Footnote: 4 FDIC regulation specifies five capital levels for banks ranging from Well Capitalized to Critically Undercapitalized. 12 C.F.R. Part 324 (2018).
Footnote: 5 Financial institution regulators evaluate a bank’s performance in six components represented by the CAMELS acronym: Capital adequacy, Asset quality, Management practices, Earnings sufficiency, Liquidity position, and Sensitivity to market risk. Examiners assign each CAMELS component and an overall, composite score, a rating of “1” (strong) through “5” (critically deficient), with “1” having the least supervisory concern and “5” having the greatest concern.
Footnote: 6 The purpose of the ALLL is to reflect estimated credit losses within a bank’s portfolio of loans and leases.
The Bank became Adequately Capitalized as a result of the 2019 examination findings. Consequently, the Bank’s ability to accept or renew brokered and high-rate deposits it relied on for funding became restricted. To address the issues identified in the examination, the FDIC issued a Consent Order that became effective September 30, 2019. On January 6, 2020, the FDIC visited the Bank to ascertain Management's progress in complying with the Consent Order and addressing asset quality and liquidity deficiencies outlined in the FDIC examination of April 2019. Examiners identified approximately $5 million in additional losses since the prior examination, of which $3 million was attributable to the related-entities relationship.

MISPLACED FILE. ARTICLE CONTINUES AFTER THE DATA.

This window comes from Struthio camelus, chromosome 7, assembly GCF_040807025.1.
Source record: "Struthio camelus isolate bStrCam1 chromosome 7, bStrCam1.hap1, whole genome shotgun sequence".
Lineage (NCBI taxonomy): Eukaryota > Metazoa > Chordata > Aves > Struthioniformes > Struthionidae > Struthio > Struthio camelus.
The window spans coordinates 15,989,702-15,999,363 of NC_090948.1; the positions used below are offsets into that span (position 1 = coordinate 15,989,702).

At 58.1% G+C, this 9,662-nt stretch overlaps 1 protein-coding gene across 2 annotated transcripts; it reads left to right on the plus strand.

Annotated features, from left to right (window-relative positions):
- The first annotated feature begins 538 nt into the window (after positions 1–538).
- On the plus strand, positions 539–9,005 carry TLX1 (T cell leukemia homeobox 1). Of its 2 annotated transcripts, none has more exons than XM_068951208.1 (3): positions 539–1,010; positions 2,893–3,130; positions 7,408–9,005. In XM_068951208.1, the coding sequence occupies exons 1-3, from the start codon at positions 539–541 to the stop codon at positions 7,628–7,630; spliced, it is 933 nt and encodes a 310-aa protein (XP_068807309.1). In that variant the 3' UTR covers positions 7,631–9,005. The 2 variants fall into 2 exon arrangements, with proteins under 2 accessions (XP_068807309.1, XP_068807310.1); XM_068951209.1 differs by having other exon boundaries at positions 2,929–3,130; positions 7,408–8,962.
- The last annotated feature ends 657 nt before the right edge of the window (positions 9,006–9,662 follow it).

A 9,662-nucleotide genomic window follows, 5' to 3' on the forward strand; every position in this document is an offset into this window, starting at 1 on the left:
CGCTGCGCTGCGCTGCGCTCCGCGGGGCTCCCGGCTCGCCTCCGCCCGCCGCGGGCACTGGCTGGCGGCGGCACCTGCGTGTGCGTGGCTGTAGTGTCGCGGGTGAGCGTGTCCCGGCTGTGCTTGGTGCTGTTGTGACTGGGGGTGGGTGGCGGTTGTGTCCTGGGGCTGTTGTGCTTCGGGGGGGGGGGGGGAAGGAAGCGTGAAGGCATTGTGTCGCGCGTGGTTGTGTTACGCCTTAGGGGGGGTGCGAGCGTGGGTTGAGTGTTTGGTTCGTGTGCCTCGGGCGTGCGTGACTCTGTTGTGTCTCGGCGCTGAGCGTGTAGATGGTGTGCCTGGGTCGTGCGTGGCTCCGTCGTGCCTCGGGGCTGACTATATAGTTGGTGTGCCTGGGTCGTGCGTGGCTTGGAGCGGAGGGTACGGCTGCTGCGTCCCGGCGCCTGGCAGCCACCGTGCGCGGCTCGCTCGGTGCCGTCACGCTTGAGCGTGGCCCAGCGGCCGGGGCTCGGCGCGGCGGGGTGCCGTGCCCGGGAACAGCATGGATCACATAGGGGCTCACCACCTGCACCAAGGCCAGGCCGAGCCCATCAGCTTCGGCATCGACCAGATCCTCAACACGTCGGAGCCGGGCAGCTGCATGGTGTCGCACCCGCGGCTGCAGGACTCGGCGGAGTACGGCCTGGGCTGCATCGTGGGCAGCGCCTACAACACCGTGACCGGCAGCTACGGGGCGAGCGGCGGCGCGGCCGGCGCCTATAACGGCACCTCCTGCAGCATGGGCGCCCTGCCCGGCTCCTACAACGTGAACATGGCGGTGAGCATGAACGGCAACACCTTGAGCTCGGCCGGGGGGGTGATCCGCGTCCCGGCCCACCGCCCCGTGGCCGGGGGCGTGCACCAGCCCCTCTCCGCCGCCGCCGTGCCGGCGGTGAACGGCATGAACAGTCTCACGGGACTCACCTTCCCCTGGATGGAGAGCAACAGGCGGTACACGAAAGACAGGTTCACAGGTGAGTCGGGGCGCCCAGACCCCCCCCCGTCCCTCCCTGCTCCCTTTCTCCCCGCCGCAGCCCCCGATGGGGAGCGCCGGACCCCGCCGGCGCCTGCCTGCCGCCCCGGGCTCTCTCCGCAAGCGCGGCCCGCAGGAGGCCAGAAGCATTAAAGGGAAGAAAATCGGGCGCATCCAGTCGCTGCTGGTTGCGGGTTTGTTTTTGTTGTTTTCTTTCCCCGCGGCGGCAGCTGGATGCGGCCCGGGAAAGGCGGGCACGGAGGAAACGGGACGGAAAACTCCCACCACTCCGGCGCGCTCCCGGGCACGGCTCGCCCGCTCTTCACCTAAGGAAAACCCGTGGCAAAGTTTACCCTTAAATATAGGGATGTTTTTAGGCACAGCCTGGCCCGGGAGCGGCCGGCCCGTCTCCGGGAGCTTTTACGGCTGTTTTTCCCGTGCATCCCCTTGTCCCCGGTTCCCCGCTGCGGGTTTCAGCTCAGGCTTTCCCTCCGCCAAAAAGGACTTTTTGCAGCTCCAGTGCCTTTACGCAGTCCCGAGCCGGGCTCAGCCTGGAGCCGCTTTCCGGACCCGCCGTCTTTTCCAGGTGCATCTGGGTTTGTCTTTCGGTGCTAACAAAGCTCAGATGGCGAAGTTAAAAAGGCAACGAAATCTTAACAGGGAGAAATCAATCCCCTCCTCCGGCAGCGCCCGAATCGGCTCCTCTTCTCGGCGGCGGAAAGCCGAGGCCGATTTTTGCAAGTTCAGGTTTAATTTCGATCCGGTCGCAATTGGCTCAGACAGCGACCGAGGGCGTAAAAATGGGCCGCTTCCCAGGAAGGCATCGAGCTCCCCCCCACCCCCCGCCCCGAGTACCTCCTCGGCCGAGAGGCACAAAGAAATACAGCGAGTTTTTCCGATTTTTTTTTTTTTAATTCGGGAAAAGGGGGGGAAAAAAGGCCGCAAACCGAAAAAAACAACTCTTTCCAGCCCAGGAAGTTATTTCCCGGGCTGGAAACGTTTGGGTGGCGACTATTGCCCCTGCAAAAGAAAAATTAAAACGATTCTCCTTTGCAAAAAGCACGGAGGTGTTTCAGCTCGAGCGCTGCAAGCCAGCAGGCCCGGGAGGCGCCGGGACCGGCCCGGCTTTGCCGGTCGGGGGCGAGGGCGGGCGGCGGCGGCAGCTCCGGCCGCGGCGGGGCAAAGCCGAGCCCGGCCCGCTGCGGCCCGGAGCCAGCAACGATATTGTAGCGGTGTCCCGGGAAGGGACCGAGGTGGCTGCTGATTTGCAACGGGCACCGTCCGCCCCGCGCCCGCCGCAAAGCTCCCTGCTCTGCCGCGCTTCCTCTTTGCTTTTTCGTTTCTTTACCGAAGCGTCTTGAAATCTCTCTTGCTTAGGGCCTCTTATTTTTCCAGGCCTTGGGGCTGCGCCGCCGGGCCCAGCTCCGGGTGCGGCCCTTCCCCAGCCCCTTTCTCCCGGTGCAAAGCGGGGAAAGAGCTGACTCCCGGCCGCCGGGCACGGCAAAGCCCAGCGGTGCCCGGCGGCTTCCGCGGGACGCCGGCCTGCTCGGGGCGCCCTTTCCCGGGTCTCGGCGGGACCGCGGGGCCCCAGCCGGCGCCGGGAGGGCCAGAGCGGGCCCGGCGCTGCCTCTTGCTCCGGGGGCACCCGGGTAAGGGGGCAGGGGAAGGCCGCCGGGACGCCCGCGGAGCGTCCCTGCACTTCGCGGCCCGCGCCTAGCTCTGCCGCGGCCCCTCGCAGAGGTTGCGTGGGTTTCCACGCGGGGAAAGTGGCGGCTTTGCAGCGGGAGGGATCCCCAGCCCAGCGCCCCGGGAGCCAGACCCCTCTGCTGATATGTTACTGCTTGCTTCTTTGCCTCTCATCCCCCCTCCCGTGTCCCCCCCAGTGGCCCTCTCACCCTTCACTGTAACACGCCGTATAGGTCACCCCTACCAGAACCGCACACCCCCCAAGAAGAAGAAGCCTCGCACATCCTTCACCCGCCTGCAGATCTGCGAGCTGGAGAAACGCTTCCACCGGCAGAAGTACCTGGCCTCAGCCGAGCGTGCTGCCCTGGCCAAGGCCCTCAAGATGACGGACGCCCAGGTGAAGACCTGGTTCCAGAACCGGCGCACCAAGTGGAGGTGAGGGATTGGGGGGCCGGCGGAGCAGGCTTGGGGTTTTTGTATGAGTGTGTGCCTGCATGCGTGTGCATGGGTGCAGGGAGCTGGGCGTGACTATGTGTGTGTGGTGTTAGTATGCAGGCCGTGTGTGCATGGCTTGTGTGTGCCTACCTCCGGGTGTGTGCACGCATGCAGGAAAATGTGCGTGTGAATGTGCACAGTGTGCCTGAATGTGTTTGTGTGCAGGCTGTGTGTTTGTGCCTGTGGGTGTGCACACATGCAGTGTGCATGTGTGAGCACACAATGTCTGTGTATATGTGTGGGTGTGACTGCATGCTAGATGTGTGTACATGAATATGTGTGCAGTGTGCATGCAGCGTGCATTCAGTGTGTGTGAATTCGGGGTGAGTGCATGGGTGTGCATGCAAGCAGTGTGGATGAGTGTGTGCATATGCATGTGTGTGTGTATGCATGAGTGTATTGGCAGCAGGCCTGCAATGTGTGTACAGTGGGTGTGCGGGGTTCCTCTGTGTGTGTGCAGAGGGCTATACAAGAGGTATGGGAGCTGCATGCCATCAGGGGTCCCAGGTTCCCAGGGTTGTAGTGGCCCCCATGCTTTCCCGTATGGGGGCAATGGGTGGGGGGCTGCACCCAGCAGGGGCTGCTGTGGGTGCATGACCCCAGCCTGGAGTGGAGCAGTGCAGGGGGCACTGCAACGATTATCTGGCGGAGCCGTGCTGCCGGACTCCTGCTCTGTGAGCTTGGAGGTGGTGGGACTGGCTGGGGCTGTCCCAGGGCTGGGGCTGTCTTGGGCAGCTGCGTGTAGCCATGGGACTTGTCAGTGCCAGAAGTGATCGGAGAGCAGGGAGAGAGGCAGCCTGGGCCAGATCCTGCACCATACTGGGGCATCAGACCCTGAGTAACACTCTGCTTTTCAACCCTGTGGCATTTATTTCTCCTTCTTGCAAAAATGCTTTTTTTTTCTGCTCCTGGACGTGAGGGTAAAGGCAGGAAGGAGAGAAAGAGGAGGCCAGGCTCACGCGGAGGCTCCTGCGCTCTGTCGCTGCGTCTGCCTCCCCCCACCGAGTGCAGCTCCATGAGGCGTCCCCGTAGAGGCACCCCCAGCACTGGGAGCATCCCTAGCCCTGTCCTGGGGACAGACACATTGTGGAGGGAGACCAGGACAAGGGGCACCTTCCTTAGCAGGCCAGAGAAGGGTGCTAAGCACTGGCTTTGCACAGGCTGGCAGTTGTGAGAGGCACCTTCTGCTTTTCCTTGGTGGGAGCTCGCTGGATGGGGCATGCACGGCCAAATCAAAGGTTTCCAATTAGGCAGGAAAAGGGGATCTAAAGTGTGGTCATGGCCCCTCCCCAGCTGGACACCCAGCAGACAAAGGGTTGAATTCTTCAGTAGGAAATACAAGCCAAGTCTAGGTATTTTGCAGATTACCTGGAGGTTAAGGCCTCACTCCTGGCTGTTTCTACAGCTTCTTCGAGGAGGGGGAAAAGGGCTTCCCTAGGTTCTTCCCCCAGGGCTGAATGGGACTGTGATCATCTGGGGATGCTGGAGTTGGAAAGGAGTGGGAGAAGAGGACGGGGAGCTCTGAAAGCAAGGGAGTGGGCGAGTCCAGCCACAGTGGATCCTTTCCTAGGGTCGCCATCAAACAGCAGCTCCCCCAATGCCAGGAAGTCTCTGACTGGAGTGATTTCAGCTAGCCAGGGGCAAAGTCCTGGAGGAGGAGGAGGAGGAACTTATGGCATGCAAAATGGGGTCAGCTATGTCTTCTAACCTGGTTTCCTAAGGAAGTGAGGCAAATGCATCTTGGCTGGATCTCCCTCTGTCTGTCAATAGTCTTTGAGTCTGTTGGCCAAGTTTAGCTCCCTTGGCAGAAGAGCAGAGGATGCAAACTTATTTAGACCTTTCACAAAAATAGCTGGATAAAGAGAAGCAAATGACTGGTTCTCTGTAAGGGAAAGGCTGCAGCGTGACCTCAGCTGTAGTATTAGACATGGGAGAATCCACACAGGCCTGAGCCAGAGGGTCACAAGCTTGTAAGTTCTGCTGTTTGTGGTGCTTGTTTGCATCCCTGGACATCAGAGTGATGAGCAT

On January 15, 2020, the FDIC advised the Board that based on the preliminary results of the ongoing visitation, the Bank would need to expense a significant provision to account for loan losses and to fund the ALLL. Because of the Bank's depleted capital position, the FDIC determined that it was Significantly Undercapitalized. FDIC officials notified the Bank that it was in imminent danger of failing and required attention to enhance its capitalization and liquidity positions. On February 14, 2020, the NDBF closed the Bank, and the FDIC was appointed receiver.
We determined that unusual circumstances existed related to the escalation of the Bank President’s actions in extending funds to related entities owned by his son without proper documentation and support and knowingly advancing funds beyond the Nebraska Legal Lending Limit. According to the FDIC, this related-entity lending did not pose substantial risk to the Bank until after the FDIC’s 2016 examination. During the next FDIC examination, in 2019, the FDIC identified the risk, and examiners concluded that Board and Management performance were “critically deficient” and downgraded the Bank’s composite rating from a “2” to a “4”. Given the FDIC identified the risk and took action to address it in 2019, the unusual circumstances do not warrant an In-Depth Review of the loss.